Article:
Date of Graduation
Doctor of Philosophy in Rehabilitation (PhD)
Rehabilitation, Human Resources and Communication Disorders
Glenn B. Anderson
Steven E. Boone
Second Committee Member
Richard T. Roessler
Third Committee Member
Charles E. Stegman
It is well documented that attrition in the postsecondary settings for students who are deaf or hard of hearing is greatly due to their academic and communication skills, as well as pre-entry attributes. However there is little evidence that indicates why students who are deaf or hard of hearing are successful in the postsecondary setting. This study tested a hypothesis that demographic, family, psychological and educational variables have a relationship with postsecondary attainment. The variables included in the study were gender, race, math literacy, reading literacy, high school academic setting (public/residential), communication modality (sign language/oral speech), cochlear implant user, parental academic expectation, parental educational attainment, self-determination, self-concept, self-advocacy, and friendship interaction.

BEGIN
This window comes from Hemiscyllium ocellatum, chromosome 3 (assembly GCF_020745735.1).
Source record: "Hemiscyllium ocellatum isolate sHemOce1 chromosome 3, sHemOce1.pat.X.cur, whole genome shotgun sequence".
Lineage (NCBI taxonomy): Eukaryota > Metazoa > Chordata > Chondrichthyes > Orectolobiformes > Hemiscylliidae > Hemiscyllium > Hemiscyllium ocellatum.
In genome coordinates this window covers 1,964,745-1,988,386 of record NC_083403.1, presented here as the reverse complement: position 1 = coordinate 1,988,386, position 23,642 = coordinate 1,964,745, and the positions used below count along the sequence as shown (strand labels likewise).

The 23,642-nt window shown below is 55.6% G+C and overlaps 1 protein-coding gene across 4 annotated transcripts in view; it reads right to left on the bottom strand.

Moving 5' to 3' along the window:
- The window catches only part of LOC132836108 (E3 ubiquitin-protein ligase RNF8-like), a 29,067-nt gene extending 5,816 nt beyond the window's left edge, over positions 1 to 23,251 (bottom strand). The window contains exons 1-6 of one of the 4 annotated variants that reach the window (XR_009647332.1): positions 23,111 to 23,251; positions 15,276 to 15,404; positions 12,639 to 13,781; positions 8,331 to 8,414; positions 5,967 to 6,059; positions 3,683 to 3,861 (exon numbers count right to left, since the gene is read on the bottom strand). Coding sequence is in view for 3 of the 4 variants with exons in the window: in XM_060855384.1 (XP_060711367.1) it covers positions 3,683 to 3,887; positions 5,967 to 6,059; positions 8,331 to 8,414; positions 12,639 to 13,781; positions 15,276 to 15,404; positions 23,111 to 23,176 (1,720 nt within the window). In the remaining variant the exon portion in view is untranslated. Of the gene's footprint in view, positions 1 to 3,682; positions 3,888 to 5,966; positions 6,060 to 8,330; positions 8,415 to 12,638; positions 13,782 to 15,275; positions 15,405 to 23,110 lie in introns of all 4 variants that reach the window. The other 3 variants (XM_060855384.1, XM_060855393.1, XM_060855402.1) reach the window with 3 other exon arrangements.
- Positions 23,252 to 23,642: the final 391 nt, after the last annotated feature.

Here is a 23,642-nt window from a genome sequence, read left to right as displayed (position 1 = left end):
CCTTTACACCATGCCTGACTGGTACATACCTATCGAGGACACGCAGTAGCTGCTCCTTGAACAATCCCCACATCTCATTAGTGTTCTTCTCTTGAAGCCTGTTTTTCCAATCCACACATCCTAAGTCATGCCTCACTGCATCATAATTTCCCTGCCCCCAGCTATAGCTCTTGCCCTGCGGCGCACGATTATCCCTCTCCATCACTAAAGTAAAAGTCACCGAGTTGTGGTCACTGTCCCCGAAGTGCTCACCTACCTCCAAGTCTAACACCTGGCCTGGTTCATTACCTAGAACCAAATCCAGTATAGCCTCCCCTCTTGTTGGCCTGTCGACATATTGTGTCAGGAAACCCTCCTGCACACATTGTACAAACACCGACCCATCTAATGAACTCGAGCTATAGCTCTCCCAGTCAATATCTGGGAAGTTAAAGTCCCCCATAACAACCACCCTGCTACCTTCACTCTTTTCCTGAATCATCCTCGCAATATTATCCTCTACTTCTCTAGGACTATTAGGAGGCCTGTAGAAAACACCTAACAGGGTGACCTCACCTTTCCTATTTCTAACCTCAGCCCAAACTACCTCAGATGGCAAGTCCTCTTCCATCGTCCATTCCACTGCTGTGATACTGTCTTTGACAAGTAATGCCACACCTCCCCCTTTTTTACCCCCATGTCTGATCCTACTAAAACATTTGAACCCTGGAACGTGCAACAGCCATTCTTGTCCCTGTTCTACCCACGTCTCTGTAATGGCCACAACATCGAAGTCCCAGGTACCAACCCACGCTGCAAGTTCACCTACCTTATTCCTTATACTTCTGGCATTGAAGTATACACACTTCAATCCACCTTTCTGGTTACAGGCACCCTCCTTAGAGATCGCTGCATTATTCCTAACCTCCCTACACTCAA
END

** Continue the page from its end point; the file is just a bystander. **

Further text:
This study analyzed a sample of students utilizing existing data from the National Longitudinal Transition Study 2 (NLTS2). The findings from this study supported the hypothesis that demographic, family, psychological and educational variables highly influence postsecondary completion. The only exception was no significant relationship was found between cochlear implant use and high school academic placement with postsecondary attainment.
Findings from this study will help professionals to bridge the gap from research to practice. Results will directly impact how programs approach career planning and advising. Finally, the knowledge from this study will directly impact career planning and career advising as well as inform program development for retention of deaf or hard of hearing students in persistence to graduation.
Hebert, Amy Marie, "An Exploratory Study of Characteristics Associated with Postsecondary Educational Attainment in Students who are Deaf or Hard of Hearing" (2012). Theses and Dissertations. 501.